Daniel Korski

Karzai is no longer part of the solution in Afghanistan

Karzai is no longer part of the solution in Afghanistan
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Hamid Karzai has been steadily losing international support. It started last year when the Afghan leader scuppered the appointment of Paddy Ashdown to head the UN operation in Afghanistan. Then came a few choice leaks from Richard Holbrooke, criticizing Karzai, while Vice-President Joe Biden is said to have stormed out of a meting with the Afghan president. Visibly shaken, Karzai became more erratic and paranoid.

But the mood in Kabul today is now completely different. In a few weeks the wily Karzai has managed to turn the tables. He has outmanoeuvred the opposition, who had demanded his resignation when his mandate runs out (there is a gap between the end of his term and the elections). Those people thought likely to run against him - like Zal Khalizad, Ashraf Ghani and Ali Jalali - have not come forward yet. (Many of them are preparing a run while simultaneously negotiating with Karzai for a place on his election ticket.)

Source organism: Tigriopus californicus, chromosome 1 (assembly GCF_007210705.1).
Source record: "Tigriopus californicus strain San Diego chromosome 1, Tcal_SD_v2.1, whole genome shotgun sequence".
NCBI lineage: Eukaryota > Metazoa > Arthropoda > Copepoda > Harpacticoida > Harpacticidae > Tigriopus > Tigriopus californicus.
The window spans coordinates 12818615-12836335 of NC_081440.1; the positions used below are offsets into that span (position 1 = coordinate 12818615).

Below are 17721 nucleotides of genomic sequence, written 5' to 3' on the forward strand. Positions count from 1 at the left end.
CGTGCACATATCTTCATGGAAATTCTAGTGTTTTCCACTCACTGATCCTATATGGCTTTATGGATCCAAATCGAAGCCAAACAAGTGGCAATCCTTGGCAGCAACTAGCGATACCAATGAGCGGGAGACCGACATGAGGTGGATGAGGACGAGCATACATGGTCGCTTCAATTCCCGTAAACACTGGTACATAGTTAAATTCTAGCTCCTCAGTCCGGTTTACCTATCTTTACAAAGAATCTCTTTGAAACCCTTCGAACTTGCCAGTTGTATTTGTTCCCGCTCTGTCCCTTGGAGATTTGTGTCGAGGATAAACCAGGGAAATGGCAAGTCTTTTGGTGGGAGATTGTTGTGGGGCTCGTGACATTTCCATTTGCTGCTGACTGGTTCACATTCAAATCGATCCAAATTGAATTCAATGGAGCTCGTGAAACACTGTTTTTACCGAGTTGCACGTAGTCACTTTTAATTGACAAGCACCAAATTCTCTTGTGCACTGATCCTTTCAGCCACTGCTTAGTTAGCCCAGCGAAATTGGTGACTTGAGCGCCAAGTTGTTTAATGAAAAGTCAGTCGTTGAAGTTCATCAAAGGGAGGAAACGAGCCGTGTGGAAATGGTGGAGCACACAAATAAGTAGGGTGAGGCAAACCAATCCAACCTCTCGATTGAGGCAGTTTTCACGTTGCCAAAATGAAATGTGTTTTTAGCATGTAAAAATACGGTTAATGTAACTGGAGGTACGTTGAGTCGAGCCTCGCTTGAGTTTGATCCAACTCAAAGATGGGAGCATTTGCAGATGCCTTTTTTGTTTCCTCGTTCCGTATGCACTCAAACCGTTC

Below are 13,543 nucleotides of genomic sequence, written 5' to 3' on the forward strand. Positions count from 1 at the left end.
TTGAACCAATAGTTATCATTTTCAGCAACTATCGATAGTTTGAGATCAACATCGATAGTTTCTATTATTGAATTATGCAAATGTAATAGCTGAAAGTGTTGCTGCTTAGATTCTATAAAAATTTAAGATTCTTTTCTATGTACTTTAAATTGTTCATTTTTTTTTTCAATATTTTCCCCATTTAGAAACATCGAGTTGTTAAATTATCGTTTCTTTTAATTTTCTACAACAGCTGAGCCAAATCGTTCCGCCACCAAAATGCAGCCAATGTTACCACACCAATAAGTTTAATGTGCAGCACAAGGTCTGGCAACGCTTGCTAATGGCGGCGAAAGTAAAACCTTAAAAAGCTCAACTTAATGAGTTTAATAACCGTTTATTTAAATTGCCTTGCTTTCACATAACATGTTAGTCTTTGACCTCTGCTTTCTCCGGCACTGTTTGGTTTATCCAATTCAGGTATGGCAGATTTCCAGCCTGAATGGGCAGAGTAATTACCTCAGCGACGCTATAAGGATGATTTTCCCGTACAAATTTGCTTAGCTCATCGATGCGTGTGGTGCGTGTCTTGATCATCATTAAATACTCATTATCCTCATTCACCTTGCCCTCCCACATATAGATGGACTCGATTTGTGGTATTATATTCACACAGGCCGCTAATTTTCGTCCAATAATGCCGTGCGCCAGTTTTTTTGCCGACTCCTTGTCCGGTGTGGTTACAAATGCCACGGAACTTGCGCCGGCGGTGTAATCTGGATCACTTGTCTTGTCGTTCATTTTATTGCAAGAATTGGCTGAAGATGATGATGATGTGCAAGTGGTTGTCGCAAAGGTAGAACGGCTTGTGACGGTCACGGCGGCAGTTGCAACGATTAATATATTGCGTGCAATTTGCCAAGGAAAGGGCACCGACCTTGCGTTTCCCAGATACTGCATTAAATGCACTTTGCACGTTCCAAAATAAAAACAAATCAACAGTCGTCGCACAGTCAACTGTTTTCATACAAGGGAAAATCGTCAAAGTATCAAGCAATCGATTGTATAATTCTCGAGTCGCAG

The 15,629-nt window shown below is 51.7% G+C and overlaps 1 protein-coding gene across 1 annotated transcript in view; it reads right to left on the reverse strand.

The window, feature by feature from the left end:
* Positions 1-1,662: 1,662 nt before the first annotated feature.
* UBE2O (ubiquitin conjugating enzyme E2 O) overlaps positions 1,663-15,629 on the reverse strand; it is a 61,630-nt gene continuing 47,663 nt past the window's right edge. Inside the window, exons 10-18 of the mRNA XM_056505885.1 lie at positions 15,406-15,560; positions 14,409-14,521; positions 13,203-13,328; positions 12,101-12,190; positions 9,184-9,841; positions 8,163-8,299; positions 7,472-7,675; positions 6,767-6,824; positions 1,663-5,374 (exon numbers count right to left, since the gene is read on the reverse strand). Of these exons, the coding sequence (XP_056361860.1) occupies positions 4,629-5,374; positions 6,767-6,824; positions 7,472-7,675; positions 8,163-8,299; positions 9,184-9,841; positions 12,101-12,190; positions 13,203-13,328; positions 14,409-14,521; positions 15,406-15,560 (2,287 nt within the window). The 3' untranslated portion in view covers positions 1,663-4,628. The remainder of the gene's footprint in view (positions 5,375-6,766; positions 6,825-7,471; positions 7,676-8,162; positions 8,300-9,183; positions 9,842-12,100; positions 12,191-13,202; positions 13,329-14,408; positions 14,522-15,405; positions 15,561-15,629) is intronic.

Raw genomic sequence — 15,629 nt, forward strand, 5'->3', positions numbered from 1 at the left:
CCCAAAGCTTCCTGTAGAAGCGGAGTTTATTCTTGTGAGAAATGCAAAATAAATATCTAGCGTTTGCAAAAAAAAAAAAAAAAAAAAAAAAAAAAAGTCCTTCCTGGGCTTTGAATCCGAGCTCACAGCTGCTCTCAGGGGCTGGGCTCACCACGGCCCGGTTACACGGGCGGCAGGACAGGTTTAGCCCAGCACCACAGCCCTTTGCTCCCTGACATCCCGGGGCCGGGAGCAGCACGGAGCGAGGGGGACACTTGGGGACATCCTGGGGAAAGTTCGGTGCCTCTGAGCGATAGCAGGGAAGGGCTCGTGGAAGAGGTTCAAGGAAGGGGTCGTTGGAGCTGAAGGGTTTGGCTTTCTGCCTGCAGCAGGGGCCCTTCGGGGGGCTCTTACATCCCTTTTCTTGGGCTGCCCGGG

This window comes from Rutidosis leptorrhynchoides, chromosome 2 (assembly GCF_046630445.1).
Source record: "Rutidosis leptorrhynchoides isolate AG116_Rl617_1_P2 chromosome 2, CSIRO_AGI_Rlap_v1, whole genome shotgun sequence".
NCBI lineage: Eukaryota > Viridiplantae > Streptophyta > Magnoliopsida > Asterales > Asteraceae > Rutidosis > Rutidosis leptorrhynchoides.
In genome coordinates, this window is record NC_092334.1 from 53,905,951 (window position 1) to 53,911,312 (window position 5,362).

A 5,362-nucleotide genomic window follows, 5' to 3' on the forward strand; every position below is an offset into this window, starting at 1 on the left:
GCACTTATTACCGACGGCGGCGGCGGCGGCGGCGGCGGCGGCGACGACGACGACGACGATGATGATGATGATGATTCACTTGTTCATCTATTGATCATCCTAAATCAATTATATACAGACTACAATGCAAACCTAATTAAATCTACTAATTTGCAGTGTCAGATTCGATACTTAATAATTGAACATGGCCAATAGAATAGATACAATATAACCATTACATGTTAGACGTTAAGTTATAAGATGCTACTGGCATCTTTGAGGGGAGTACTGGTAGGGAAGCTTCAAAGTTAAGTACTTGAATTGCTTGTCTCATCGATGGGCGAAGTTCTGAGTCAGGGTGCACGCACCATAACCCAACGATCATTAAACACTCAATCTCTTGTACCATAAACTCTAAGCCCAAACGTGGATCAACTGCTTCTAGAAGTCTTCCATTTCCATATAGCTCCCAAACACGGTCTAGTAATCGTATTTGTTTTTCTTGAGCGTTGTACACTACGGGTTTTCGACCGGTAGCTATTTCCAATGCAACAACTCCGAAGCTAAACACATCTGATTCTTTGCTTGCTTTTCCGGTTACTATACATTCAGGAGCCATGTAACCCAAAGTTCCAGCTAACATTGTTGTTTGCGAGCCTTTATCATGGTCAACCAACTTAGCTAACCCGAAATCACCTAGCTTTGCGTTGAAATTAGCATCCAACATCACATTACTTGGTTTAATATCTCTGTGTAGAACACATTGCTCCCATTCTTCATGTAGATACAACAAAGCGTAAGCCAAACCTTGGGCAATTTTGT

Karzai has also skilfully exploited the discontent caused by NATO air strikes that have killed civilians. (Remember, though, that the insurgency kills more than 8000 people every year - something the Afghan government rarely condemns with the same passion).

Nobody in the international community wants Karzai to stay on; international officials sigh with despair when asked about the prospect. But fearing an upsurge in violence over the summer and in the run-up to election season, the same officials have been calling for ‘continuity’ and ‘stability’ - words that most Afghan voters have taken to mean that Karzai continues to have American support. To many Afghans this alone is enough to vote for Karzai or to abstain altogether. And with the Obama administration reviewing its Afghan policy, nobody in Washington has taken a different stance.

This is a shame. Hamid Karzai has been a crucial transitional figure. He deserves credit and a place in history. But Karzai is more like Polish resistance leader Lech Walesa than Nelson Mandela. He was crucial for the country’s transition - indeed he was the only leadership candidate acceptable to all the parties at the Bonn conference - but is incapable of governing effectively. He should be given a graceful way out, sworn to a commitment of post-election constitutional change or forced to stand aside while he runs for office.